Peanut Butter And Your Dog

peanut butter
Peanut butter is a treat we have all given our pups at some point. Whether it be for bribery to take the tablet or as a treat.
The problem is, too much peanut butter can kill your fur baby. This is an issue that is on the rise and has come to light more recently as a result of more and more manufacturers including an ingredient called xylitol in their peanut butter.
Xylitol is harmless to humans and is used throughout the food industry. For years and years the ingredient has been used in sugar-free gums, candy, toothpastes, mouthwash (some research has found that it may be beneficial for dental health), beverages and desserts.
peanut butter

Peanut Butter May Contain Xylitol

That’s all well and good because we won’t be feeding our furry friends any of those food products anyway. However, the presence of xylitol in peanut butter is on the rise and it is deadly for dogs.
Our four-legged friends do not react so well to xylitol. It causes blood glucose levels to drop massively, leading to hypoglycaemia (the same deadly condition diabetics may find themselves in). On top of this, it can also cause liver failure in our pooches.
The key thing is in the amount of xylitol that has been ingested. When dogs ingest large amounts of xylitol, they are more likely to go into liver failure. The worry there is that no one really knows why this happens but ultimately leads to death.
See also: Doggy Diet

Xylitol Can Cause Hypoglycaemia

Even consuming small amounts of this fake’ sugar can cause side effects for your pup. Usually dogs will vomit after eating something containing xylitol. This can then turn into hypoglycaemia in just a 15 minute window. Xylitol triggers the release of insulin into the blood stream (a perfectly normal reaction after eating a meal). However, because Xylitol is a natural sugar with a low GI (Glycaemic Index) it is essentially a fake’ sugar in that it releases slowly whereas most sugars are quick releasing, the insulin release causes your dog to go into a hypoglycaemic state.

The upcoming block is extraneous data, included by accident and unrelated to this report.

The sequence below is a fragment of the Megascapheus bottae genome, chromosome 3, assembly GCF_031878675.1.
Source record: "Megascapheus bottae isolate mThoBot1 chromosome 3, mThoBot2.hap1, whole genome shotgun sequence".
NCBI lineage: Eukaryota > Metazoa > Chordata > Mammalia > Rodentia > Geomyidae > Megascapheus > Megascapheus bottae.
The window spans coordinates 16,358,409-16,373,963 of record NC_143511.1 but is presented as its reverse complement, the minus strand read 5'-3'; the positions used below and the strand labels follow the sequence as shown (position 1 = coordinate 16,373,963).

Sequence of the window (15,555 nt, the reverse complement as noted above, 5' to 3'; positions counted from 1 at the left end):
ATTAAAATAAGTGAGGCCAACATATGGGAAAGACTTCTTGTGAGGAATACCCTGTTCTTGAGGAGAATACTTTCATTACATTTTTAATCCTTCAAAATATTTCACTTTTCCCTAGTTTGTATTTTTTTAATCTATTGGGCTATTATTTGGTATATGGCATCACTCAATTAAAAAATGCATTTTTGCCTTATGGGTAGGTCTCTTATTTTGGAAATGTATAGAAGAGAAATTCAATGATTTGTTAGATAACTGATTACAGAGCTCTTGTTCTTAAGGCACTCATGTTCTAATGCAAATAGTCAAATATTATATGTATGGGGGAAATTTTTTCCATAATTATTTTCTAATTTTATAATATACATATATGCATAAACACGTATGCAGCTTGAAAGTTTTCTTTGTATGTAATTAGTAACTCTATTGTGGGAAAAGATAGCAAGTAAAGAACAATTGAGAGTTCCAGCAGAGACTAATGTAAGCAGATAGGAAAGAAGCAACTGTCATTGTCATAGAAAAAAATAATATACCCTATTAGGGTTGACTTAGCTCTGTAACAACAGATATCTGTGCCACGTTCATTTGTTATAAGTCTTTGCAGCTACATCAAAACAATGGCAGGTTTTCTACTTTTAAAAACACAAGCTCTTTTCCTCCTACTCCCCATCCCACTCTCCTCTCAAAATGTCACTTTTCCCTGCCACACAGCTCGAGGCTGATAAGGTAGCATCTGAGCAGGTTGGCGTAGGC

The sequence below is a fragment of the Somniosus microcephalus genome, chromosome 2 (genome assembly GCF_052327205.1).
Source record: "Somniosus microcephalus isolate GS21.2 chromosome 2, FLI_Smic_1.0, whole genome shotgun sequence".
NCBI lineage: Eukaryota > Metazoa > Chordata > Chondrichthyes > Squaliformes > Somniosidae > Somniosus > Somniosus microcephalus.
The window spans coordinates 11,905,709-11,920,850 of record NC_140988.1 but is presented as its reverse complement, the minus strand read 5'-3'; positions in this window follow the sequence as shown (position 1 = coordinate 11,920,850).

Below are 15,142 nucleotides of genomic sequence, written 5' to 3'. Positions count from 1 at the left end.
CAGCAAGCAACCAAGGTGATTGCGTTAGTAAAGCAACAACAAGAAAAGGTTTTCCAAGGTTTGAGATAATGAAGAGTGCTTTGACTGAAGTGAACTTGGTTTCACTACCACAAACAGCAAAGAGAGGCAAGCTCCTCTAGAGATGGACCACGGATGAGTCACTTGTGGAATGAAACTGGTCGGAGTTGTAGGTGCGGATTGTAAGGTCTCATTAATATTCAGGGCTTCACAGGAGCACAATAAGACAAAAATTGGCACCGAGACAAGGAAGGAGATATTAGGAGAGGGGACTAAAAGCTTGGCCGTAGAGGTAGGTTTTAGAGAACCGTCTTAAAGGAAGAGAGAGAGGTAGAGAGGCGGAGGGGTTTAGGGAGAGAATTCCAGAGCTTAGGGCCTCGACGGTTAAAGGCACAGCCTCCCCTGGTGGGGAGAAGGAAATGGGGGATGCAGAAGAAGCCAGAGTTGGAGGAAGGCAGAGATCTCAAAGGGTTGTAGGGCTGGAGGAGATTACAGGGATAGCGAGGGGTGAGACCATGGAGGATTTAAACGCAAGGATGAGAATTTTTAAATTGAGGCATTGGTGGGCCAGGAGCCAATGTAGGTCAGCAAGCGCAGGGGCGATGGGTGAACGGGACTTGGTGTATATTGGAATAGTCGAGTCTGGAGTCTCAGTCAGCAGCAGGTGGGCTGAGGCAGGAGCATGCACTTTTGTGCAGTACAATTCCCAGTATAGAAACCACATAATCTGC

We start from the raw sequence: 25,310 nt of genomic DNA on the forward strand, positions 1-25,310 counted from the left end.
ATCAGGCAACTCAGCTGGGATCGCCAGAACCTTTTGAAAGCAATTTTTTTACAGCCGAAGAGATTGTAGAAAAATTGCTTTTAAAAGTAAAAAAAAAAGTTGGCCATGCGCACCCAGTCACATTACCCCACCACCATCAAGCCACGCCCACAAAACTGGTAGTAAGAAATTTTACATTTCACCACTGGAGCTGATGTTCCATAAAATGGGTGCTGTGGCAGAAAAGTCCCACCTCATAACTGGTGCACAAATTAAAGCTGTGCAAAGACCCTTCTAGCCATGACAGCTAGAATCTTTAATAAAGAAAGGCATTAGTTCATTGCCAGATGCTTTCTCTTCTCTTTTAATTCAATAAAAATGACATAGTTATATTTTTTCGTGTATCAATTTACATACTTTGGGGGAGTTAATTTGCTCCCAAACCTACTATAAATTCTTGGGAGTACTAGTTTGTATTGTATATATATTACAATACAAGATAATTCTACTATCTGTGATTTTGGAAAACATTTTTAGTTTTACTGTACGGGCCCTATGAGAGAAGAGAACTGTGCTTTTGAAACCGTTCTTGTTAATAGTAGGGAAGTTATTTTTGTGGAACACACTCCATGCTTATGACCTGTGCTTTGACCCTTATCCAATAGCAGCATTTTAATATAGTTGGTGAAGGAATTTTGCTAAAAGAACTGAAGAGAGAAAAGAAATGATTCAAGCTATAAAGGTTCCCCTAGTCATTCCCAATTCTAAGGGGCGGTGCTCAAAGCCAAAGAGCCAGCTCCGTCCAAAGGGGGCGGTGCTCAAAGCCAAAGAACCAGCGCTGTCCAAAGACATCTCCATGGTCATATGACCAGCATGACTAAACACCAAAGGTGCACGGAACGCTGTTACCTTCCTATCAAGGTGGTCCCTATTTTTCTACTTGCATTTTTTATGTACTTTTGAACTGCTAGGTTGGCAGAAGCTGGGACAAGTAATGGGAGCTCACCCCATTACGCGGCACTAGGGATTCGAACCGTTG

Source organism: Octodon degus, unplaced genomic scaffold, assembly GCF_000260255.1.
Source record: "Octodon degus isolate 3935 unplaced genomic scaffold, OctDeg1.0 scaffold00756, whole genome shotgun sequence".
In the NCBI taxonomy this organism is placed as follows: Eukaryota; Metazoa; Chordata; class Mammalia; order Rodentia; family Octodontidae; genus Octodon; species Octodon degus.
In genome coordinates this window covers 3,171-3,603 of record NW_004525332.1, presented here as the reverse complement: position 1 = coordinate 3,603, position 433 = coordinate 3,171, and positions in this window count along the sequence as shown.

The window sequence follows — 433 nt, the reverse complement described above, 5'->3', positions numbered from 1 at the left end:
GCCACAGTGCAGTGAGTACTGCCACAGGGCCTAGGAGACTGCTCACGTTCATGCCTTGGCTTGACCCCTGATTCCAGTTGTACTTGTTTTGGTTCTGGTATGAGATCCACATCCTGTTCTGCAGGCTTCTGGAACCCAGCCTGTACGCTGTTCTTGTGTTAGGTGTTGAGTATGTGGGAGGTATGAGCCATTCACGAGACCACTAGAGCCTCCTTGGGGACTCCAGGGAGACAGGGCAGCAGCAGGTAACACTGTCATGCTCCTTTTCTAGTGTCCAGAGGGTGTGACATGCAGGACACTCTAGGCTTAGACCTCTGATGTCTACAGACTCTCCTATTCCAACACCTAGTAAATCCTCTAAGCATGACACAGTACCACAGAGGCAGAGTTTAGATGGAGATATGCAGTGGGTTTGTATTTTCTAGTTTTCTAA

Hypoglycaemia in dogs presents with weakness, disorientation, loss of co-ordination, laying down and not being able to get back up and even seizures. The symptoms are fairly similar to those in hypoglycaemic humans.
Dogs can develop dangerous hypoglycaemia from as little as 50 mg/kg.  This equates to just half a gram of xylitol for a 10 kg (22 pound) dog.  Higher doses are usually required to cause liver failure but death can result from hypoglycaemia alone.
Chewing gum sweetened with xylitol may contain 1 2 grams per piece.  This means a single piece of this gum could be lethal.

Check the Peanut Butter Label Before Buying

So, what does this mean in peanut butter terms? Well, so far, only some peanut butter brands currently contain xylitol. Most common brands do not YET contain the ingredient but it is best to check the peanut butter tubs for any signs of xylitol. The terms natural sweetener’ or naturally sweetened’ could also be an indication of xylitol presence. An even safer bet is to just not give your dog peanut butter. There are plenty of other snacks out there that can be given to our fur babies without putting them at any risk of health issues. Prevention is far better than treatment!
You may also like this article about 3 reasons peanut butter isn’t safe for dogs or people?

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